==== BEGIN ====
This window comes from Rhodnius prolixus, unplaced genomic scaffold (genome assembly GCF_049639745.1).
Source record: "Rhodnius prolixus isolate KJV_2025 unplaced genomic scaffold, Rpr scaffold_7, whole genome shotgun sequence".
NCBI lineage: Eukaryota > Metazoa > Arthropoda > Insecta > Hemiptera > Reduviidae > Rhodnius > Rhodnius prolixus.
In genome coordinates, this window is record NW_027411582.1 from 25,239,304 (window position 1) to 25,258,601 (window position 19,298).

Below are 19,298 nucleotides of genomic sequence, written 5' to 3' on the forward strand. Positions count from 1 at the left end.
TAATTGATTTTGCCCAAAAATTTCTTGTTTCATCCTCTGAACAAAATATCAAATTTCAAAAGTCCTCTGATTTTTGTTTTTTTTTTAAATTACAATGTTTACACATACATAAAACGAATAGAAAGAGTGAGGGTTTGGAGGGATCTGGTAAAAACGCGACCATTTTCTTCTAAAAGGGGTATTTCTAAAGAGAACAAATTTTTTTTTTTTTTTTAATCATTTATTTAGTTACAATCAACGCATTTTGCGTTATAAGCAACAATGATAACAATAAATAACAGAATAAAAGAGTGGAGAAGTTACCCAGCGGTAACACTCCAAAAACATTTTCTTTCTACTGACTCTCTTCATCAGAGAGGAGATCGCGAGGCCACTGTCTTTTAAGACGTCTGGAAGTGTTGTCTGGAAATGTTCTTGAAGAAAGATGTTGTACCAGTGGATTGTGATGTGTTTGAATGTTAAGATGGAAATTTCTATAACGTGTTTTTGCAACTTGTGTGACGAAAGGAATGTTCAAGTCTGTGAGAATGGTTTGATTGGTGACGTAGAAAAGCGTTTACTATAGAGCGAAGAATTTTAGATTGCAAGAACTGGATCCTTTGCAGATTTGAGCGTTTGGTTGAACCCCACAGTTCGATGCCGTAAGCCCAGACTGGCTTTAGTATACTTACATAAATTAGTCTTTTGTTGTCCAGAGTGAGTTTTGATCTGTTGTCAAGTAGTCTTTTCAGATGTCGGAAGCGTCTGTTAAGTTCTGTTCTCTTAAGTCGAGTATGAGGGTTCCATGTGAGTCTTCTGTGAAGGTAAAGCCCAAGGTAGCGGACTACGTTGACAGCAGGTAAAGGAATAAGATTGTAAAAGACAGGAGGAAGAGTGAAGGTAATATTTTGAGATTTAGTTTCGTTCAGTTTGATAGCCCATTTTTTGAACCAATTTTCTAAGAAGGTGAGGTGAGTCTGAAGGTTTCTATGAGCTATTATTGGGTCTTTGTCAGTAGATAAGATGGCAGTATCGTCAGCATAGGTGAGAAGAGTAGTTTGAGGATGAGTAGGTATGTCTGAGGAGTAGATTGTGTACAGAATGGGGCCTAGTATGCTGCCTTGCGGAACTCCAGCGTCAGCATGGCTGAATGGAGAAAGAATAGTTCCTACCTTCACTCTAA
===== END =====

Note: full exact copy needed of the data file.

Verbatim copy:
This window comes from Rhodnius prolixus, unplaced genomic scaffold (genome assembly GCF_049639745.1).
Source record: "Rhodnius prolixus isolate KJV_2025 unplaced genomic scaffold, Rpr scaffold_7, whole genome shotgun sequence".
NCBI lineage: Eukaryota > Metazoa > Arthropoda > Insecta > Hemiptera > Reduviidae > Rhodnius > Rhodnius prolixus.
In genome coordinates, this window is record NW_027411582.1 from 25,239,304 (window position 1) to 25,258,601 (window position 19,298).

Below are 19,298 nucleotides of genomic sequence, written 5' to 3' on the forward strand. Positions count from 1 at the left end.
TAATTGATTTTGCCCAAAAATTTCTTGTTTCATCCTCTGAACAAAATATCAAATTTCAAAAGTCCTCTGATTTTTGTTTTTTTTTTAAATTACAATGTTTACACATACATAAAACGAATAGAAAGAGTGAGGGTTTGGAGGGATCTGGTAAAAACGCGACCATTTTCTTCTAAAAGGGGTATTTCTAAAGAGAACAAATTTTTTTTTTTTTTTTAATCATTTATTTAGTTACAATCAACGCATTTTGCGTTATAAGCAACAATGATAACAATAAATAACAGAATAAAAGAGTGGAGAAGTTACCCAGCGGTAACACTCCAAAAACATTTTCTTTCTACTGACTCTCTTCATCAGAGAGGAGATCGCGAGGCCACTGTCTTTTAAGACGTCTGGAAGTGTTGTCTGGAAATGTTCTTGAAGAAAGATGTTGTACCAGTGGATTGTGATGTGTTTGAATGTTAAGATGGAAATTTCTATAACGTGTTTTTGCAACTTGTGTGACGAAAGGAATGTTCAAGTCTGTGAGAATGGTTTGATTGGTGACGTAGAAAAGCGTTTACTATAGAGCGAAGAATTTTAGATTGCAAGAACTGGATCCTTTGCAGATTTGAGCGTTTGGTTGAACCCCACAGTTCGATGCCGTAAGCCCAGACTGGCTTTAGTATACTTACATAAATTAGTCTTTTGTTGTCCAGAGTGAGTTTTGATCTGTTGTCAAGTAGTCTTTTCAGATGTCGGAAGCGTCTGTTAAGTTCTGTTCTCTTAAGTCGAGTATGAGGGTTCCATGTGAGTCTTCTGTGAAGGTAAAGCCCAAGGTAGCGGACTACGTTGACAGCAGGTAAAGGAATAAGATTGTAAAAGACAGGAGGAAGAGTGAAGGTAATATTTTGAGATTTAGTTTCGTTCAGTTTGATAGCCCATTTTTTGAACCAATTTTCTAAGAAGGTGAGGTGAGTCTGAAGGTTTCTATGAGCTATTATTGGGTCTTTGTCAGTAGATAAGATGGCAGTATCGTCAGCATAGGTGAGAAGAGTAGTTTGAGGATGAGTAGGTATGTCTGAGGAGTAGATTGTGTACAGAATGGGGCCTAGTATGCTGCCTTGCGGAACTCCAGCGTCAGCATGGCTGAATGGAGAAAGAATAGTTCCTACCTTCACTCTAA